- Steven Schleider, president of of Metropolitan Valuation Services — a commercial property appraisal and consulting practice — predicted that the green building focus in 2016 will be on LEED, green and cool roofs, sustainable construction, LED lighting and net-zero energy buildings, he wrote in the New York Real Estate Journal.
- Schleider said the number of buildings seeking LEED certification will increase "dramatically," even as critics might question what purpose it serves. He also predicted a significant increase in the use of LED lighting because of its potential for 50% energy savings, as well as reduced maintenance and long life span.
- Schleider said the industry will also see more cool roofs and green roofs in 2016, both offering energy savings, but with green roofs providing added benefits like urban produce gardens for tenants to manage. There will also be a rise in sustainable materials and, perhaps, in the most challenging trend of net-zero energy buildings, he predicted.
According to the U.S. Green Building Council (USGBC), in 2012, 41% of non-residential building starts were green, versus 2% in 2005. For 2015, the USGBC expected 40% to 48% of new nonresidential construction would be green, Schleider noted. He said green building is no longer a novelty or a question of "if," but one of how to maximize the countless green options available today.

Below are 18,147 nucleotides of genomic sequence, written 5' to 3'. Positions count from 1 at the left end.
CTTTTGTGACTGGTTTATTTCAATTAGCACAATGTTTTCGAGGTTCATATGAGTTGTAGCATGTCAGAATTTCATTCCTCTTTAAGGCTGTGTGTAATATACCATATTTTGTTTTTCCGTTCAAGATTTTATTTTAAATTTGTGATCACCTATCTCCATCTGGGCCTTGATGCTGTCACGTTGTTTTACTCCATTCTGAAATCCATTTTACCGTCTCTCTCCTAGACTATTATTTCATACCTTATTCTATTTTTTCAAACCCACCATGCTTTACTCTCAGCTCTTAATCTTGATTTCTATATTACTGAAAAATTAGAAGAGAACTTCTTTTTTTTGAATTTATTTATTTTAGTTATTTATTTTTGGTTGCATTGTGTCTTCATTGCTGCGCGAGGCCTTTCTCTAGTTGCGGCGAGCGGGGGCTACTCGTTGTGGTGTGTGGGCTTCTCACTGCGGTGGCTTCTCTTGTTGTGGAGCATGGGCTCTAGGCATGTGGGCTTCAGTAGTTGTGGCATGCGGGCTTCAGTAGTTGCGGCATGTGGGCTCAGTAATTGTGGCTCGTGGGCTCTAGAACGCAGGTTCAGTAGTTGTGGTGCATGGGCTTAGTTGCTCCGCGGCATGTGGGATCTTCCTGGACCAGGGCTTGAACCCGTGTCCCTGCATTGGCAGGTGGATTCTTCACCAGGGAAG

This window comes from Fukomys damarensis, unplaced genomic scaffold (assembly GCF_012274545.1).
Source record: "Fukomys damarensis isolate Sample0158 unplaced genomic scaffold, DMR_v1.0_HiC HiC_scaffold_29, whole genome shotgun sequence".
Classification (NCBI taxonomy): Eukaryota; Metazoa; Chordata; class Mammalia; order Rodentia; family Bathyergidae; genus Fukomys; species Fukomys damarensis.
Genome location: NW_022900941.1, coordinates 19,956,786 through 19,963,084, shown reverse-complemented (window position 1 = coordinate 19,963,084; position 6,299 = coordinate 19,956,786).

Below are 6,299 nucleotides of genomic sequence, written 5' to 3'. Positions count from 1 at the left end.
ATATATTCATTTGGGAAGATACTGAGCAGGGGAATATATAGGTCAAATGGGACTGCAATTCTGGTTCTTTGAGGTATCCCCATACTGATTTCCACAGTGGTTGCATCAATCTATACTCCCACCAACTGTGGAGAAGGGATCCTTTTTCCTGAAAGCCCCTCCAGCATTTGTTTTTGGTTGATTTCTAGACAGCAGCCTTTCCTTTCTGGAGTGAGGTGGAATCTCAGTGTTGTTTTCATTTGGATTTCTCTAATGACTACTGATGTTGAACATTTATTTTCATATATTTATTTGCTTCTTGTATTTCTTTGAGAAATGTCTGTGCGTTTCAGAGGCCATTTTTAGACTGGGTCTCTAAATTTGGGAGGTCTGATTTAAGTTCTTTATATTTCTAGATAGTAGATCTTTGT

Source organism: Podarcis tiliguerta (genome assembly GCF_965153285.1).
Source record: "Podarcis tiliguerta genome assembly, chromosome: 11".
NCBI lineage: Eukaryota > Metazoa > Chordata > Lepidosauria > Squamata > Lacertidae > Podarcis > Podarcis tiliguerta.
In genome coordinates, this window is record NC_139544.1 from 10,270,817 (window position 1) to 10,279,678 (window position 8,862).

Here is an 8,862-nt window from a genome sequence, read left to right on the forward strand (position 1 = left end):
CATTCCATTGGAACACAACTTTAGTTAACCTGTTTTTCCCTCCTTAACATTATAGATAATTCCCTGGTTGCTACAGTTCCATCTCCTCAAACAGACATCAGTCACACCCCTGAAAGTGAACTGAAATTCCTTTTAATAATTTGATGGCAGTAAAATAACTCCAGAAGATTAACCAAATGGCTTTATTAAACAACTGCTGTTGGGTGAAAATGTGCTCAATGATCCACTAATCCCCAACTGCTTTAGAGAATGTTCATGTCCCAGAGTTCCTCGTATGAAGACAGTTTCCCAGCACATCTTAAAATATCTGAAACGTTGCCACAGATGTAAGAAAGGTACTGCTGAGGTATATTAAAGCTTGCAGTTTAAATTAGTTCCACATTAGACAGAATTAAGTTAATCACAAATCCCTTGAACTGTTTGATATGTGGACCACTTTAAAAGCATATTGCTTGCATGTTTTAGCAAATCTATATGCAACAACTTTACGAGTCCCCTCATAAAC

Schleider added that the future is bright for green building and that new ideas and products available and in the pipeline will contribute to healthier schools, homes and reduce our carbon footprint.
Schleider is not the only one who has been touting the benefits of green building lately. The World Green Building Council issued a report this week that found a green retail building, with high levels of daylight, fresh air and greenery, creates happier customers who might spend more.
And last week, the USGBC issued its annual Top 10 States for LEED list. Illinois earned the number one spot for its 161 LEED certifications, representing 3.43 square feet of LEED-certified space per resident. The list also revealed that Washington, DC, while not a state, was actually the greenest region studied, with 84 projects and an impressive 19.30 square feet of certified space per resident.